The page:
Alexandre Kantorow & Tchaikovsky 2 - Prokofiev

Fri 28.04.23 20:00
€ 48 - 40 - 26 - 12
Namur Concert Hall
Sat 29.04.23 19:00

Sofia Gubaidulina, Fairytale Poem

Pyotr Ilyich Tchaikovsky, Piano Concerto No. 2 in G major, Op. 44

Sergei Prokofiev, Symphony No. 6 in E-flat minor, Op. 111

The modernism of the Tatar-Russian composer Sofia Gubaidoelina was not appreciated in the Soviet Union. She was only allowed to compose music for documentaries, animation films and radio programmes. Her composition Fairy-Tale Poem began as music to accompany a radio broadcast of the Czech fairy tale The Little Piece of Chalk. In it, a piece of chalk dreams of being used by an artist, but sees itself withering away during a boring maths lesson. A boy steals the piece of chalk and starts drawing on the street with it. The piece of chalk is so happy about this that it does not notice that it is slowly getting smaller and smaller. Sofia Goebaidoelina considered this fairy tale to be a metaphor for the artist’s life and reworked it into an independent symphonic poem.

A few years after the enormous success of his Piano Concerto No. 1, Tchaikovsky composed his Piano Concerto No. 2. A few atypical elements mean that this work is rarely heard in the concert hall: the length of the first and second movements, and also the fact that two additional soloists are needed for the andante: a violin and a cello. They engage in dialogue, while the piano comes in late and plays a more accompanying role. However, in the first and final movements the piano shines with particularly virtuoso play. A dazzling, highly romantic concerto that Tchaikovsky wrote not on commission but from his ‘inner need’!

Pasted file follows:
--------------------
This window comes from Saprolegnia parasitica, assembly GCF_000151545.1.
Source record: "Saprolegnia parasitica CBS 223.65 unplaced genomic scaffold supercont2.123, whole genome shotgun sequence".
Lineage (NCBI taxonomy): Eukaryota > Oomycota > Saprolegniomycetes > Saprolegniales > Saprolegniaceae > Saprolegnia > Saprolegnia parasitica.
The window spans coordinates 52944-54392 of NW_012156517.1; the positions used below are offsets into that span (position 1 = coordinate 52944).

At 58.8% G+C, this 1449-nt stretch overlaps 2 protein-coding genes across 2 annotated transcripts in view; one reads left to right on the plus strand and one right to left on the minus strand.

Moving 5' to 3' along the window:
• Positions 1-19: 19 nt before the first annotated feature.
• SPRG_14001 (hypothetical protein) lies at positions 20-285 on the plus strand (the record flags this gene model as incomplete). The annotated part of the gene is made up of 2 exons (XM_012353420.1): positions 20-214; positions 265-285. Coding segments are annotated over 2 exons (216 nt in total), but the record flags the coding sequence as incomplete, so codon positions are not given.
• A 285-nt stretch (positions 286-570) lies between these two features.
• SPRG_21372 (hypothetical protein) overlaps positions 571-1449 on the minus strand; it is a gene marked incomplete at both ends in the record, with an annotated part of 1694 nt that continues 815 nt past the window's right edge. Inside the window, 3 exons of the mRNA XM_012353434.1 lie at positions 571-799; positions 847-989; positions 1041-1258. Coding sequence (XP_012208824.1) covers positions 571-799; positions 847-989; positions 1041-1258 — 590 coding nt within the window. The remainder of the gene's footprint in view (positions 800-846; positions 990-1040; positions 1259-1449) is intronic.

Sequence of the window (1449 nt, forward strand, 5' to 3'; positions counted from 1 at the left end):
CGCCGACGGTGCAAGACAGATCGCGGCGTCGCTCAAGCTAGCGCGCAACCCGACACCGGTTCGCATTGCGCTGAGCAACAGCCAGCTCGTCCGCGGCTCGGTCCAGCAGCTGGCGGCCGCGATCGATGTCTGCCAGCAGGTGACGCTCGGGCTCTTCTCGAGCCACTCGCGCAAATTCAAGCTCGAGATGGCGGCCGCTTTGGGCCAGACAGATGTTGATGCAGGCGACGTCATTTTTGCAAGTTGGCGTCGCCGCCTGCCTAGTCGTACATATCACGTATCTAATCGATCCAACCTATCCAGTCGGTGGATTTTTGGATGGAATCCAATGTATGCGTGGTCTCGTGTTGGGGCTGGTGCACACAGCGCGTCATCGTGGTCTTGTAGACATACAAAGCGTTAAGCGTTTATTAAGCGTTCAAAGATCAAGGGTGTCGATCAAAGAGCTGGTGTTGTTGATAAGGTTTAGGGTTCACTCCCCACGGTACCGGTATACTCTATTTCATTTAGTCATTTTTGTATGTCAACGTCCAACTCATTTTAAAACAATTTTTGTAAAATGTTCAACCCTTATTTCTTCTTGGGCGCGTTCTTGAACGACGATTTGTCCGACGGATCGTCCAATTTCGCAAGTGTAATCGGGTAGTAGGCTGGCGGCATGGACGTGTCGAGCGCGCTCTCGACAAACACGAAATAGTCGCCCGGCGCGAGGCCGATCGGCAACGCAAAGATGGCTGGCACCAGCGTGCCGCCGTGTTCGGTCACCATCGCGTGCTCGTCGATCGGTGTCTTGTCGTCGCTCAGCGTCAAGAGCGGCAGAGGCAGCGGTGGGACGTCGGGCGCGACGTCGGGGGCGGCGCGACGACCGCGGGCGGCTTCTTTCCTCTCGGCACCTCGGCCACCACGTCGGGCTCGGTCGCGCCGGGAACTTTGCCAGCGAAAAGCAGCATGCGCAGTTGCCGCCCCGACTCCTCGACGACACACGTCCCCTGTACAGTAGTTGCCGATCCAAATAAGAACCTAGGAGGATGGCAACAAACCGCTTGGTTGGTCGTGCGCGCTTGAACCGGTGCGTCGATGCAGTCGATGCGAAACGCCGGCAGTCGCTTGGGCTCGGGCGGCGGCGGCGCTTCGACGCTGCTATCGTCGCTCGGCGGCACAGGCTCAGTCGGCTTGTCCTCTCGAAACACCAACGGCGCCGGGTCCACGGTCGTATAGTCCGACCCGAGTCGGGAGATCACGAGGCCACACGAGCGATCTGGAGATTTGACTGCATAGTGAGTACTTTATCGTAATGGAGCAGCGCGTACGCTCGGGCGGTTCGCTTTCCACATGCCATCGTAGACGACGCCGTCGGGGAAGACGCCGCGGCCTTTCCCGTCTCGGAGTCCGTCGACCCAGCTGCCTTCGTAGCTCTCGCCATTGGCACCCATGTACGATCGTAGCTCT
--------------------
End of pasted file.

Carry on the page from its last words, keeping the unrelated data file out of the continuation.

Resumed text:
Prokofiev wrote his Symphony No. 6 just after the ‘Great Patriotic War’. In contrast to his previous symphony, No. 5, this work is not heroic but tragic in nature. “We celebrate our victory, but each of us has suffered great wounds that cannot simply be healed,” Prokofiev stated. Symphony No. 6 has three movements and is most reminiscent of Honegger’s symphonies. The first performances were Prokofiev’s last great success: after that, the symphony was condemned and banned by the Soviet regime under the Zhdanov doctrine. The music Prokofiev composed was too philosophical, not positive enough and too formalistic.

Dima Slobodeniouk, conductor
Alexandre Kantorow, piano